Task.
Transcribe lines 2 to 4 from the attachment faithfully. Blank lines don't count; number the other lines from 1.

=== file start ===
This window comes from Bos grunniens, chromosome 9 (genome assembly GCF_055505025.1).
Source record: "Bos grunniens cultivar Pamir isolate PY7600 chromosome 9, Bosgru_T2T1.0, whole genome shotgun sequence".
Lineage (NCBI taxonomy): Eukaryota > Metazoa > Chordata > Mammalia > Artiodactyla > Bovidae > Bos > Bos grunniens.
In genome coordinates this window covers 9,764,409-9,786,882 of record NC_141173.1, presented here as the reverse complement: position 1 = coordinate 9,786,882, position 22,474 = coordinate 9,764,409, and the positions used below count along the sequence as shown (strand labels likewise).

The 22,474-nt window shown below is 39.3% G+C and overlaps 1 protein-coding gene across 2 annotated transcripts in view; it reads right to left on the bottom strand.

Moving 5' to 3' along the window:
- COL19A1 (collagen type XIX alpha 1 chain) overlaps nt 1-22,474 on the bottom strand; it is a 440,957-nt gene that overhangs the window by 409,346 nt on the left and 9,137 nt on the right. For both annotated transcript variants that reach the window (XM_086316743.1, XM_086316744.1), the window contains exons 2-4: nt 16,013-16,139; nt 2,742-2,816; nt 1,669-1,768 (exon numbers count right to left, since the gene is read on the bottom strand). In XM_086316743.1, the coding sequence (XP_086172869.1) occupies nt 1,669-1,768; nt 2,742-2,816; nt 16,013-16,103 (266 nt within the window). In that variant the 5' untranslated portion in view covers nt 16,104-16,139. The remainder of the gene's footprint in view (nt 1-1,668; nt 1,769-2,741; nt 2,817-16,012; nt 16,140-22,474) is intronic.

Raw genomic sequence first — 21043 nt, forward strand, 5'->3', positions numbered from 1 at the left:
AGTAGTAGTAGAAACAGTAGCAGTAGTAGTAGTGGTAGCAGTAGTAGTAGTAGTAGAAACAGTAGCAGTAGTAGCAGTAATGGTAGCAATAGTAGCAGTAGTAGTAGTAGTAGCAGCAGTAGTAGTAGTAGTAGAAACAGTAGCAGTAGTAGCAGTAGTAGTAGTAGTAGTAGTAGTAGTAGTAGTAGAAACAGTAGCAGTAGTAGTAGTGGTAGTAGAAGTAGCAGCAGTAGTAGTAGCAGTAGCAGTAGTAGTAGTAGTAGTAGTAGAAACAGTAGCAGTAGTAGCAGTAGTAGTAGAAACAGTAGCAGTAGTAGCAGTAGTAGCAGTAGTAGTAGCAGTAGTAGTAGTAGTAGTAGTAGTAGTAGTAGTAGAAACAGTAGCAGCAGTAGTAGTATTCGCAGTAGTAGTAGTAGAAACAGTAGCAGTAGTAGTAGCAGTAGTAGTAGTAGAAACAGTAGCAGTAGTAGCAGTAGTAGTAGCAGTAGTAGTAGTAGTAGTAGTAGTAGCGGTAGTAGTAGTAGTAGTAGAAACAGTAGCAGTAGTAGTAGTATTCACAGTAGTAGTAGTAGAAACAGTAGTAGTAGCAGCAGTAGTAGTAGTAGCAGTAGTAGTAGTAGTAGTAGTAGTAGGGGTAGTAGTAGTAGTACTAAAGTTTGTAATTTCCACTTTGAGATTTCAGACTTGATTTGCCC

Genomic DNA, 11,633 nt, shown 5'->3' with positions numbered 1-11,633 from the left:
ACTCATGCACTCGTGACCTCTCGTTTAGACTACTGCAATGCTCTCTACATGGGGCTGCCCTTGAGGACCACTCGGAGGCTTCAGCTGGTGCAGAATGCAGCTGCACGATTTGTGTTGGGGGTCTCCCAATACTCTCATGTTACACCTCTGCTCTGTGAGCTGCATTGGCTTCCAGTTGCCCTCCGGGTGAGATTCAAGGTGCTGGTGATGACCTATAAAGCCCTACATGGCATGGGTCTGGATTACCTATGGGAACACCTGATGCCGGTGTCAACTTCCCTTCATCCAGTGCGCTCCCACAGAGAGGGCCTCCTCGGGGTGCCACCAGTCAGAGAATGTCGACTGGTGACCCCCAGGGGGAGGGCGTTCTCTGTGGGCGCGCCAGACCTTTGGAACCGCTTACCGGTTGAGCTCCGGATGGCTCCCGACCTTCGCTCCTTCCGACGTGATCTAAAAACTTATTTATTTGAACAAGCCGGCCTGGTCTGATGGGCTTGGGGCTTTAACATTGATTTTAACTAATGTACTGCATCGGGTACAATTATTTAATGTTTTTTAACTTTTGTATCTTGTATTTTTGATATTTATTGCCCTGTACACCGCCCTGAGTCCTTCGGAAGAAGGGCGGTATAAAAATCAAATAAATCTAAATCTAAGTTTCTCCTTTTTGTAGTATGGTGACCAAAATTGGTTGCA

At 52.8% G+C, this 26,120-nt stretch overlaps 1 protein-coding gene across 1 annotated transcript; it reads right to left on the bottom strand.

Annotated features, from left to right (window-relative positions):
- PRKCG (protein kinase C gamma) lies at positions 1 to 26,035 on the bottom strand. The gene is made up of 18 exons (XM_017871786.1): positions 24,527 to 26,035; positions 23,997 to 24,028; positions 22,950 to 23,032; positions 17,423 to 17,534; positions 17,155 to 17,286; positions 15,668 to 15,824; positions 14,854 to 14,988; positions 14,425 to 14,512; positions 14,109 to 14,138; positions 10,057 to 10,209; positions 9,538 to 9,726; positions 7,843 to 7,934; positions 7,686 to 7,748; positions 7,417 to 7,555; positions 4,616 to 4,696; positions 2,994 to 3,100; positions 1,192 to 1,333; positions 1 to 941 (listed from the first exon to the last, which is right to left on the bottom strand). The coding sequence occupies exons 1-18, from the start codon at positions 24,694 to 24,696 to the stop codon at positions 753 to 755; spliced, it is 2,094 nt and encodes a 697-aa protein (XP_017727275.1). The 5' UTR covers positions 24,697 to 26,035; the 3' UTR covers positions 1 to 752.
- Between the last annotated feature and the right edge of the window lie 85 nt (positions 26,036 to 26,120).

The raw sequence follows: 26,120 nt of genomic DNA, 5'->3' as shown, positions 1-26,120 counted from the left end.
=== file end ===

Source record: "Bos grunniens cultivar Pamir isolate PY7600 chromosome 9, Bosgru_T2T1.0, whole genome shotgun sequence".
Lineage (NCBI taxonomy): Eukaryota > Metazoa > Chordata > Mammalia > Artiodactyla > Bovidae > Bos > Bos grunniens.
In genome coordinates this window covers 9,764,409-9,786,882 of record NC_141173.1, presented here as the reverse complement: position 1 = coordinate 9,786,882, position 22,474 = coordinate 9,764,409, and the positions used below count along the sequence as shown (strand labels likewise).